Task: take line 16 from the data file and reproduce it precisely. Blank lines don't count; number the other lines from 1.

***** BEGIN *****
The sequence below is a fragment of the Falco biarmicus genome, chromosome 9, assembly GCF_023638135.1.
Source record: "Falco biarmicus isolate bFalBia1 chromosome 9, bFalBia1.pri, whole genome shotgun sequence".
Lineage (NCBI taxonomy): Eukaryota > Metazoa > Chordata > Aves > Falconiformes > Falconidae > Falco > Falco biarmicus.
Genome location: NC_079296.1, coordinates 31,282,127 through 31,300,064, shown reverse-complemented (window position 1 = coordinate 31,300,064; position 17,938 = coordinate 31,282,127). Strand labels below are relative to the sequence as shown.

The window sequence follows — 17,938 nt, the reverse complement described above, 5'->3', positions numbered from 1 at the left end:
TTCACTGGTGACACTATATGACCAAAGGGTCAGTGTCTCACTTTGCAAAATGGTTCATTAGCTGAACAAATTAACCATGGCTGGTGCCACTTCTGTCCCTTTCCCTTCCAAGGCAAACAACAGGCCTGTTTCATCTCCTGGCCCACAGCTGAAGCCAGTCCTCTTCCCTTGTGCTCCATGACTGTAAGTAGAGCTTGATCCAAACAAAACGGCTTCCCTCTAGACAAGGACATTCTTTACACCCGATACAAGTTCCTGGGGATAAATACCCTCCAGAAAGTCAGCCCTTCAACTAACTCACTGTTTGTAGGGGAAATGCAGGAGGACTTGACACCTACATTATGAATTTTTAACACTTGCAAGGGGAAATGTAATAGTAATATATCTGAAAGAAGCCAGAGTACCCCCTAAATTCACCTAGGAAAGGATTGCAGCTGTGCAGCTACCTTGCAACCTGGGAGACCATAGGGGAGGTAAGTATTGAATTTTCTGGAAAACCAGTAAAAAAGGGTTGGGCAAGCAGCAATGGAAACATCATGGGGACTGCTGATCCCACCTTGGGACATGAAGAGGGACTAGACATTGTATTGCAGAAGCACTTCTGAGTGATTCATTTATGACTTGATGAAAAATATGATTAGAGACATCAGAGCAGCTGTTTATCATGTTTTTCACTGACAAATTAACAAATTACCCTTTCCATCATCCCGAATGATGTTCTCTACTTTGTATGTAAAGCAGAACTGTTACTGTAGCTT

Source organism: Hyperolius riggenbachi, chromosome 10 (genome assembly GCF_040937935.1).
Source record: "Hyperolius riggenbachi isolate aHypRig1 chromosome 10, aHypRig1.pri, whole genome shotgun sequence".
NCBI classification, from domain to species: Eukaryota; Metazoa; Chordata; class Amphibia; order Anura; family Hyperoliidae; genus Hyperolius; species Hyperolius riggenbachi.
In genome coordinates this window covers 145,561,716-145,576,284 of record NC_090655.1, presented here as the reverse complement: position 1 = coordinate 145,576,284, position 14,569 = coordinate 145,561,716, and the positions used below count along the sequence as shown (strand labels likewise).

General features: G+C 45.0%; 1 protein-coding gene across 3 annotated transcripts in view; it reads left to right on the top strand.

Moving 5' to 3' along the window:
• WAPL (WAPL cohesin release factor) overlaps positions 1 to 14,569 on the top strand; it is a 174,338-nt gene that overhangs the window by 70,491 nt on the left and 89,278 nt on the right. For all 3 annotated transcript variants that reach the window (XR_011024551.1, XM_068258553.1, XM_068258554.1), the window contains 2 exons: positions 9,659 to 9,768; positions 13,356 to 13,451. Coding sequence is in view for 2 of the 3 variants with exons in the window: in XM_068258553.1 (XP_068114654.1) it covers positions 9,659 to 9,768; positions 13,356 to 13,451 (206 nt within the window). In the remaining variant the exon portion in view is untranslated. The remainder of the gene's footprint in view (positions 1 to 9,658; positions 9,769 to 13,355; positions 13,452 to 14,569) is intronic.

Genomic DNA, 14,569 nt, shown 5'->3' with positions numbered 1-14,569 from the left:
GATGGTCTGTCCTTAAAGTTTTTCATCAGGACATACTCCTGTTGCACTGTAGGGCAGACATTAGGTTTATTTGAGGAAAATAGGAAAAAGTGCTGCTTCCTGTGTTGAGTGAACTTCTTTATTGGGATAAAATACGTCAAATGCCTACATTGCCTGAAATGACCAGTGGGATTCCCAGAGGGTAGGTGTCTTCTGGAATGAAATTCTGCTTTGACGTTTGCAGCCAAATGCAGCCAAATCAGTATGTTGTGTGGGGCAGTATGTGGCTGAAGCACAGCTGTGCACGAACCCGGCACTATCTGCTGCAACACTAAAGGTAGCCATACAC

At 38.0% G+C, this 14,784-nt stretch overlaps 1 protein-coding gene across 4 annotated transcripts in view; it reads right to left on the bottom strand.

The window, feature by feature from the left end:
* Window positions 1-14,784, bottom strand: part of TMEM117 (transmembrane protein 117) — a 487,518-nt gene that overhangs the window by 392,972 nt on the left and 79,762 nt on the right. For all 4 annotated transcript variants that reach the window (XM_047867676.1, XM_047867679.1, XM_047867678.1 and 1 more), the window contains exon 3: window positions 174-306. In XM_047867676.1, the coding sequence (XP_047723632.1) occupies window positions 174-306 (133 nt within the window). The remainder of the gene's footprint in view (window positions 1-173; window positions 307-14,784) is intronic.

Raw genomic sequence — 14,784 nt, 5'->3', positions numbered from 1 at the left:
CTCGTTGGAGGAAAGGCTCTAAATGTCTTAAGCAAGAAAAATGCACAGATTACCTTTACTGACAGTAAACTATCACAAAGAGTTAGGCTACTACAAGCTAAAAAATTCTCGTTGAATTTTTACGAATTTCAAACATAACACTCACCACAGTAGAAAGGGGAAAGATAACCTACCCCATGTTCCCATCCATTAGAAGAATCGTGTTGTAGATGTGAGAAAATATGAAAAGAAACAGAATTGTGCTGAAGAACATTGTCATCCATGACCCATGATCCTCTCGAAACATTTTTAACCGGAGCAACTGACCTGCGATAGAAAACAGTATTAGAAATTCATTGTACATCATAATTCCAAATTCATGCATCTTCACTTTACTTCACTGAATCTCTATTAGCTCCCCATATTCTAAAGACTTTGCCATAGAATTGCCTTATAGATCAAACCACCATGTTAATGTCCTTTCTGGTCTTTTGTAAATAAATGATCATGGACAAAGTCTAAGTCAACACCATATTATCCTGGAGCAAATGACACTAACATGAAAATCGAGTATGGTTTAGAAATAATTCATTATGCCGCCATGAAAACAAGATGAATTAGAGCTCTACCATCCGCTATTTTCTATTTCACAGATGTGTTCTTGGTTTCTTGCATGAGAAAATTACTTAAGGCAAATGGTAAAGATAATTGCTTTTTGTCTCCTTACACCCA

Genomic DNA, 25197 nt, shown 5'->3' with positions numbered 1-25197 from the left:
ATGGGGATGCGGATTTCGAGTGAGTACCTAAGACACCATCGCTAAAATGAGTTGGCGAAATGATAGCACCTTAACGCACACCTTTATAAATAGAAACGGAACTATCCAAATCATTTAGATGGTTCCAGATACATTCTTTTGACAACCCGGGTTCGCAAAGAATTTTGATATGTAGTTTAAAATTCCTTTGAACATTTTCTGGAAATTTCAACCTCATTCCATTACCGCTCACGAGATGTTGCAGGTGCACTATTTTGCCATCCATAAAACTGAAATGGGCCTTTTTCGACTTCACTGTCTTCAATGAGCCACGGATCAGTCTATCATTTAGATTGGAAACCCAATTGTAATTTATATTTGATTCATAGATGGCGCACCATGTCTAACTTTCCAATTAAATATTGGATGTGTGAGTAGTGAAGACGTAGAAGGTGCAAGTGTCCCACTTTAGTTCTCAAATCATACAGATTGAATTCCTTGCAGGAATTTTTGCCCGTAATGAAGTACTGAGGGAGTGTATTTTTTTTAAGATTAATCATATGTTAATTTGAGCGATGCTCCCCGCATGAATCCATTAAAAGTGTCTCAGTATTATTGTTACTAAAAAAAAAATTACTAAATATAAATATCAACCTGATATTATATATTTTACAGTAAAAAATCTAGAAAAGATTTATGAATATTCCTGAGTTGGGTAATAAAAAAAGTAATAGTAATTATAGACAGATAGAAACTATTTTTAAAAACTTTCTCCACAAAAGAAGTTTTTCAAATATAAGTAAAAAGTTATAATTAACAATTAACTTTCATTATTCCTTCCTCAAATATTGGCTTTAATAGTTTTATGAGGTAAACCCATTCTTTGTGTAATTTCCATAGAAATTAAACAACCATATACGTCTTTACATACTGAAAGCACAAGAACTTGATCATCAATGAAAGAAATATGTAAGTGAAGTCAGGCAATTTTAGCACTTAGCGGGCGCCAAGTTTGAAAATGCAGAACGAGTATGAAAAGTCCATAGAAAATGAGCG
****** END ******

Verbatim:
At 38.0% G+C, this 14,784-nt stretch overlaps 1 protein-coding gene across 4 annotated transcripts in view; it reads right to left on the bottom strand.